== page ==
I'm pretty sure that many of us would be pretty pissed at having a bag stolen but when that bag contains $5000 worth of electronic equipment, stuff that you need for work, you'd probably be distraught. Chris Rhee, fellow 9ruler, was helping out a couple of his friends when a thief made off with all his gear. He's currently holding a fund-raising drive at his site; I've donated a couple of dollars so if you fancy doing a good deed, why not drop by?
Someone posted a comment on the 9rules post asking why you would donate? Fair question, I guess and if it really comes down to wighing up what you'd gain, there probably isn't enough. But life's already a cynical enough place. Sometimes you should do a little good deed, tip the world slightly towards happy, earn some karma. $5 isn't that much to pay for a feeling of warmth and fuzziness now, is it?
If, like myself, you're a fan of pixel art and grew up in the 16-bit era, then you'll love Pirate Baby's Cabana Battle Street Fight by Paul Robertson. Pure, unadulterated pixel-pleasure, even at a stonking 100mb it's well worth the wait. As Ben said, I'd love to see this turned into a game.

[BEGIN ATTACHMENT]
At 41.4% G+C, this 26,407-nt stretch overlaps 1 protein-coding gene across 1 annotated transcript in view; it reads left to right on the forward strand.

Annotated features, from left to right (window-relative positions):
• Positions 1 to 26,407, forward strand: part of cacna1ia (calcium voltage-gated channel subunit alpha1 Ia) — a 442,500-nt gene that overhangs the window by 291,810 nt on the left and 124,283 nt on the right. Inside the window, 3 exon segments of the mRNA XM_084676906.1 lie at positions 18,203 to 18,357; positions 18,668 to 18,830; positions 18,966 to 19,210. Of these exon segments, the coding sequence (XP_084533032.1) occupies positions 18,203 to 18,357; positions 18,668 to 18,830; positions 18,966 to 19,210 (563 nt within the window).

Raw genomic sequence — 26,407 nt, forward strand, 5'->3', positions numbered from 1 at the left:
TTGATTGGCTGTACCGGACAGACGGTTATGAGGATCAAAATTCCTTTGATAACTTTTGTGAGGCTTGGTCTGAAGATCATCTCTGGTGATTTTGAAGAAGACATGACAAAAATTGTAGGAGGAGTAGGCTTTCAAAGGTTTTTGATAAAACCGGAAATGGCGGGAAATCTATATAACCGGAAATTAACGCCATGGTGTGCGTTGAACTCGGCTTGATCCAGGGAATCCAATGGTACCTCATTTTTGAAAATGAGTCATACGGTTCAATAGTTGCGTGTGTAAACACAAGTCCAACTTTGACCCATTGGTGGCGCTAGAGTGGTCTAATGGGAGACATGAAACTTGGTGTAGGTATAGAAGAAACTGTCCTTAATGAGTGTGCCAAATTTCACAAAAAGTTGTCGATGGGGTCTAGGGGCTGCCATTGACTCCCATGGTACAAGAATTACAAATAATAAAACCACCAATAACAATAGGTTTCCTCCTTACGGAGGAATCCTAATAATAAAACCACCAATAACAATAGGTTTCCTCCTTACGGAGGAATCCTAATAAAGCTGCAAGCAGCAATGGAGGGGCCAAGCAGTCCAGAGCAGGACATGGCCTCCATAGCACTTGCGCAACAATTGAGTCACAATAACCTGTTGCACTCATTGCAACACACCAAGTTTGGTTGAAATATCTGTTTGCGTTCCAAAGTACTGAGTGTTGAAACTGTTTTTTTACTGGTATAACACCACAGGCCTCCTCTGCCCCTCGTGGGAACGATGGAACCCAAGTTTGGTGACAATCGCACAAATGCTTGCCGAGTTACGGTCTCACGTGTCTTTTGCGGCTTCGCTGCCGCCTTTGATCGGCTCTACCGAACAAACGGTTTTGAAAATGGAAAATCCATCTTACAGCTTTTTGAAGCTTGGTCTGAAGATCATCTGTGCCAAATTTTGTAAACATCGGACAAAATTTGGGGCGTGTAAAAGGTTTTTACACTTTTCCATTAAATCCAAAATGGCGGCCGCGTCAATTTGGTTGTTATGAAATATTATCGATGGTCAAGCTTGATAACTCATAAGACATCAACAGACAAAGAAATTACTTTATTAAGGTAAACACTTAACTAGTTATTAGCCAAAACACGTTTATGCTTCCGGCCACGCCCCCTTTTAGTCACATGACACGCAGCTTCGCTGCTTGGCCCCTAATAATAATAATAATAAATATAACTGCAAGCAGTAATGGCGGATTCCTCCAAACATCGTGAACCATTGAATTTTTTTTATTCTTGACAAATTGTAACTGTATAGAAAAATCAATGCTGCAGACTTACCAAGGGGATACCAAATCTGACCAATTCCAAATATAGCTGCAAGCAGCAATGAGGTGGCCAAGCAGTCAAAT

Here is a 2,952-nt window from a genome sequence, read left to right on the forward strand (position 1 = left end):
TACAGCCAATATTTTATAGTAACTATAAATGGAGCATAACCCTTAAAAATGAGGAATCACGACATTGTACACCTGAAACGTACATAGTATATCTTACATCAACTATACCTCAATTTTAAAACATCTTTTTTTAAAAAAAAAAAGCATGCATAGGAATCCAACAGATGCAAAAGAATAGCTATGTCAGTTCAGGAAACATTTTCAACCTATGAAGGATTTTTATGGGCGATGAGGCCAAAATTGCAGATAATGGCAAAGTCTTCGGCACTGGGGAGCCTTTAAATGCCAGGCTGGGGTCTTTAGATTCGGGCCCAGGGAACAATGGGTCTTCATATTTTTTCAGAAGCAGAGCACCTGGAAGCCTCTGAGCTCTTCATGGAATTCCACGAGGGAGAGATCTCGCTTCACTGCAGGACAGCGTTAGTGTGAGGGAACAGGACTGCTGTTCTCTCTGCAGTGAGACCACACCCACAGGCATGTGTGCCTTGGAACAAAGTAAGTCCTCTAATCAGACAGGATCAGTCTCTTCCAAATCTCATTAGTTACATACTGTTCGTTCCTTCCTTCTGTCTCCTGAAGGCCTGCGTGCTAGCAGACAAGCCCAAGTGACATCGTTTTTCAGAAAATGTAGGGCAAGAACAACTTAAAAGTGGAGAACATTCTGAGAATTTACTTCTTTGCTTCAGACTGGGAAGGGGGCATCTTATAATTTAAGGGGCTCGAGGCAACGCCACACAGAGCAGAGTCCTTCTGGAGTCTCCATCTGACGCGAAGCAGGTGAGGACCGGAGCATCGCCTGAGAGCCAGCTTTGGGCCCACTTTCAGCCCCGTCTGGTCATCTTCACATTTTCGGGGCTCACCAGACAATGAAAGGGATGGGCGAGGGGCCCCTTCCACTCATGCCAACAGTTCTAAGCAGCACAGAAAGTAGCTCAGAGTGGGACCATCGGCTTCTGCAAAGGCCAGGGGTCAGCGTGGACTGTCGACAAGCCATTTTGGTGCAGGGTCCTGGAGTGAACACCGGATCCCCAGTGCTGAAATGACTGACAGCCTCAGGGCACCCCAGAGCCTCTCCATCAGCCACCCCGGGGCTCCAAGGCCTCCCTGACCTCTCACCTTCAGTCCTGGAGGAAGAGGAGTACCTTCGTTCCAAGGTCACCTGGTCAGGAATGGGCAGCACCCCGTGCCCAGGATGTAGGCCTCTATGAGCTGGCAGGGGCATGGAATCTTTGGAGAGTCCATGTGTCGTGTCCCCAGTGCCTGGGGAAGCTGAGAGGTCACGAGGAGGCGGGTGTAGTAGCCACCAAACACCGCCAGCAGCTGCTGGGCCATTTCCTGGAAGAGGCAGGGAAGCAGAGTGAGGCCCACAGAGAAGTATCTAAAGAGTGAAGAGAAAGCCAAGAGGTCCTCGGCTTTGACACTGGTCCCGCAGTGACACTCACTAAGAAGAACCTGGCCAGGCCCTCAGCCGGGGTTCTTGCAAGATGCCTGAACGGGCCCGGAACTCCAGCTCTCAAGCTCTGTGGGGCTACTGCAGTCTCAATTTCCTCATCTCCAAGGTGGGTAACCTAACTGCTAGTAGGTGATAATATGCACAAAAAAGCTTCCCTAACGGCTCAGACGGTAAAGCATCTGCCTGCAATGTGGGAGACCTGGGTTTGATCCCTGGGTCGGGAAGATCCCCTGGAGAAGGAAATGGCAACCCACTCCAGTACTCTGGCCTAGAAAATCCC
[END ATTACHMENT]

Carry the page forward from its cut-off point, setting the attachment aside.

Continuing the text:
Robert Nyman provides a JS function to get the rendered style of an element. Potentially useful in a few situations. That said, we wouldn't need this if the style property wasn't reserved for inline styles…
Forget Web2.0. Web2.1 is coming with a killer feature: a replacement for everyone's favourite tag from yesteryear, the good old blink, only this time with standards-compliant AJAX goodness. Now you can have a blink tag without feeling guilty that you're using yesterday's technology.
Now all we need is a replacement for marquee tags and under construction gifs1.
- I forgot that we have that already. What else are Sign up forms and beta notifiers for? [back]
Drew recently put out a list of what he considers to be the 5 most important questions that you have to ask yourself when planning the website. Whilst I agree with all his points, I think we can encapsulate them all in a single succint question: